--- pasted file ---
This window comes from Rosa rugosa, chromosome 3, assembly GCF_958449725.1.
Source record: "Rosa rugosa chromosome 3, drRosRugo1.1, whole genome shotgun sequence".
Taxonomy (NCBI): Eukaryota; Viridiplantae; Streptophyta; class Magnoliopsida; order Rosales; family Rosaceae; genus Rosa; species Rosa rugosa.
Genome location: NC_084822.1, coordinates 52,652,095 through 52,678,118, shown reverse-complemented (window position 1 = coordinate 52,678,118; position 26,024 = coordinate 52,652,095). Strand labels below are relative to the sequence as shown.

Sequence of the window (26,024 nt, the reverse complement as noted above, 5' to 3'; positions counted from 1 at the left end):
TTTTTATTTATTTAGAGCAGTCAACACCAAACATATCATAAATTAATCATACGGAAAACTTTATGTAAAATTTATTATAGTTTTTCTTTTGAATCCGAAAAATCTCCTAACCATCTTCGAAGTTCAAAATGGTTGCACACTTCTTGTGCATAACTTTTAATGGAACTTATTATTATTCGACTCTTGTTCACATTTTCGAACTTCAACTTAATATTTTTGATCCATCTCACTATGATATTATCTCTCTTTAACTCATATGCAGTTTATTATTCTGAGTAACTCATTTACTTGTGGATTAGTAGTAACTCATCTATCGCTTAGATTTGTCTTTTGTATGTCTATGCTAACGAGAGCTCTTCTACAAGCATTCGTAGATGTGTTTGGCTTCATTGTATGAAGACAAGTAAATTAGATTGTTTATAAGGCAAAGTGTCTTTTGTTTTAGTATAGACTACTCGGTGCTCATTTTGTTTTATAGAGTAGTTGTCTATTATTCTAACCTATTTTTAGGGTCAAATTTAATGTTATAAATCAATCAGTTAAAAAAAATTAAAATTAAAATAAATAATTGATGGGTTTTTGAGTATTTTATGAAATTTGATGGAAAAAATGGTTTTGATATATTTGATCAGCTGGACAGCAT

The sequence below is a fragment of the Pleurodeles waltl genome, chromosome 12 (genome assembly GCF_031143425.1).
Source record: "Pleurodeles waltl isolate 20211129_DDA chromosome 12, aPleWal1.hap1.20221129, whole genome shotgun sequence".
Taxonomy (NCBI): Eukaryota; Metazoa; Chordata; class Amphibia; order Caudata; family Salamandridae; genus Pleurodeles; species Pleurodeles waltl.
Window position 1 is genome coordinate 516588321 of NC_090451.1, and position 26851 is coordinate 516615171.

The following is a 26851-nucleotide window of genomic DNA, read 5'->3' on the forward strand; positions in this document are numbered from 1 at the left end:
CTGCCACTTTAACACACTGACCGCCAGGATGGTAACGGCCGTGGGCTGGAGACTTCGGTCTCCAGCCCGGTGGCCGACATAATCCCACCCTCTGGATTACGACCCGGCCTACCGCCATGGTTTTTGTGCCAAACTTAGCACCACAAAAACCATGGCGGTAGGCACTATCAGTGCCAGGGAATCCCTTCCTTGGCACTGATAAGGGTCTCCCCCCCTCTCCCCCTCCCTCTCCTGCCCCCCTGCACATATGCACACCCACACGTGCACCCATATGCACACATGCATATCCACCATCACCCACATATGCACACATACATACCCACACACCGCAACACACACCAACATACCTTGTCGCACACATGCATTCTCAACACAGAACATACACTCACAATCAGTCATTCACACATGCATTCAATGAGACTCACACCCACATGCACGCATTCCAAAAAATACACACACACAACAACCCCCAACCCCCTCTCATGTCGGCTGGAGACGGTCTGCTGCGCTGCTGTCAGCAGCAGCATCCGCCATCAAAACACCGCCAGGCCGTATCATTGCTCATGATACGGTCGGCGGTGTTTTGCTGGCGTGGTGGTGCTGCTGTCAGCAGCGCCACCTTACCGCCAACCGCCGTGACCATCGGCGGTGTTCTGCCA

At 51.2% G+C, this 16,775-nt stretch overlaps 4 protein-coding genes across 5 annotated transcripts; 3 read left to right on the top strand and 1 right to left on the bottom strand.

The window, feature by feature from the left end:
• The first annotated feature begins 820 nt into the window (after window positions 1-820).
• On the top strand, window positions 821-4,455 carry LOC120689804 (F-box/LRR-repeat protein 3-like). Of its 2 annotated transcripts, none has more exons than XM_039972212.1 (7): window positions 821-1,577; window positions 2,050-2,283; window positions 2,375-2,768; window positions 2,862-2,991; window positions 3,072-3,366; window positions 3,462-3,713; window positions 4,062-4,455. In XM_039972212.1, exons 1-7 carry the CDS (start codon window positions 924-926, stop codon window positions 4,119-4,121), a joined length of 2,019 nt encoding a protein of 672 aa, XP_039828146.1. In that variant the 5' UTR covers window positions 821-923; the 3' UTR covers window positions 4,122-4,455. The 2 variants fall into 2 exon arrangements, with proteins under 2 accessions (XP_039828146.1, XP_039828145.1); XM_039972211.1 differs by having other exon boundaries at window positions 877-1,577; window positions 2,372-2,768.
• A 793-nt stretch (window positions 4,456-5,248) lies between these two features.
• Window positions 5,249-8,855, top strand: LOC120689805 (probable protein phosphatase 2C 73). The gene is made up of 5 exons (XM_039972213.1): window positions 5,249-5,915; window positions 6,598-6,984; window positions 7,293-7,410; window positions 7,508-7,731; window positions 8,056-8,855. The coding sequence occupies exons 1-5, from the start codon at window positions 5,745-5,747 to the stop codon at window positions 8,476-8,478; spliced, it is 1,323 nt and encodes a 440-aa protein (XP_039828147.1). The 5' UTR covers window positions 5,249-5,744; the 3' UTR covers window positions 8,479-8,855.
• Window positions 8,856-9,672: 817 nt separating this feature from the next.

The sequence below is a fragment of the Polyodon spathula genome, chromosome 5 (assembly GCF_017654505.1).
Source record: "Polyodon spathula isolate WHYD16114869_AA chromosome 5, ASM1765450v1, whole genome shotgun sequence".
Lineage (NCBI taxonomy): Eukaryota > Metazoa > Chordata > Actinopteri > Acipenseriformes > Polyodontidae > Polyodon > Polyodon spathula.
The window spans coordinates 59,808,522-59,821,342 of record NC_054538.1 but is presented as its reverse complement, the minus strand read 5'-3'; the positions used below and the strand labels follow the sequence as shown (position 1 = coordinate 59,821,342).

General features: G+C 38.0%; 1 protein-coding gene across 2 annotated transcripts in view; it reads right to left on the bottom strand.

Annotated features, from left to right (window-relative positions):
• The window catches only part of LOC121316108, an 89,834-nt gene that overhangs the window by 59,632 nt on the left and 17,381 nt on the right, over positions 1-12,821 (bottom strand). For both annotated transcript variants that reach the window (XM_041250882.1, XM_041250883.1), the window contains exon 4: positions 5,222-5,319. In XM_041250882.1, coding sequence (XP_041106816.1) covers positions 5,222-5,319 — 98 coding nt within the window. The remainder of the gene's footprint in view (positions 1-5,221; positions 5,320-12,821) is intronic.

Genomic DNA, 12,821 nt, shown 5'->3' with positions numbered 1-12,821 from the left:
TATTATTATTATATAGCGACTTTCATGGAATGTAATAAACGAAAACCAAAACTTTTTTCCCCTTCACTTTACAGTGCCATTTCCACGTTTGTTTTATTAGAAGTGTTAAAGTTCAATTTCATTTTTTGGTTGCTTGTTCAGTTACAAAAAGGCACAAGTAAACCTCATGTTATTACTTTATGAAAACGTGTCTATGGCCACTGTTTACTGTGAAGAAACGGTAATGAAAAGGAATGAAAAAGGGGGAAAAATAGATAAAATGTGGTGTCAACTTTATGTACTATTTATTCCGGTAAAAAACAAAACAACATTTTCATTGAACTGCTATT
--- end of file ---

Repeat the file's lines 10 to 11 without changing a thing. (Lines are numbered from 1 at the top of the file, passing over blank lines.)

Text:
Window position 1 is genome coordinate 516588321 of NC_090451.1, and position 26851 is coordinate 516615171.

The following is a 26851-nucleotide window of genomic DNA, read 5'->3' on the forward strand; positions in this document are numbered from 1 at the left end: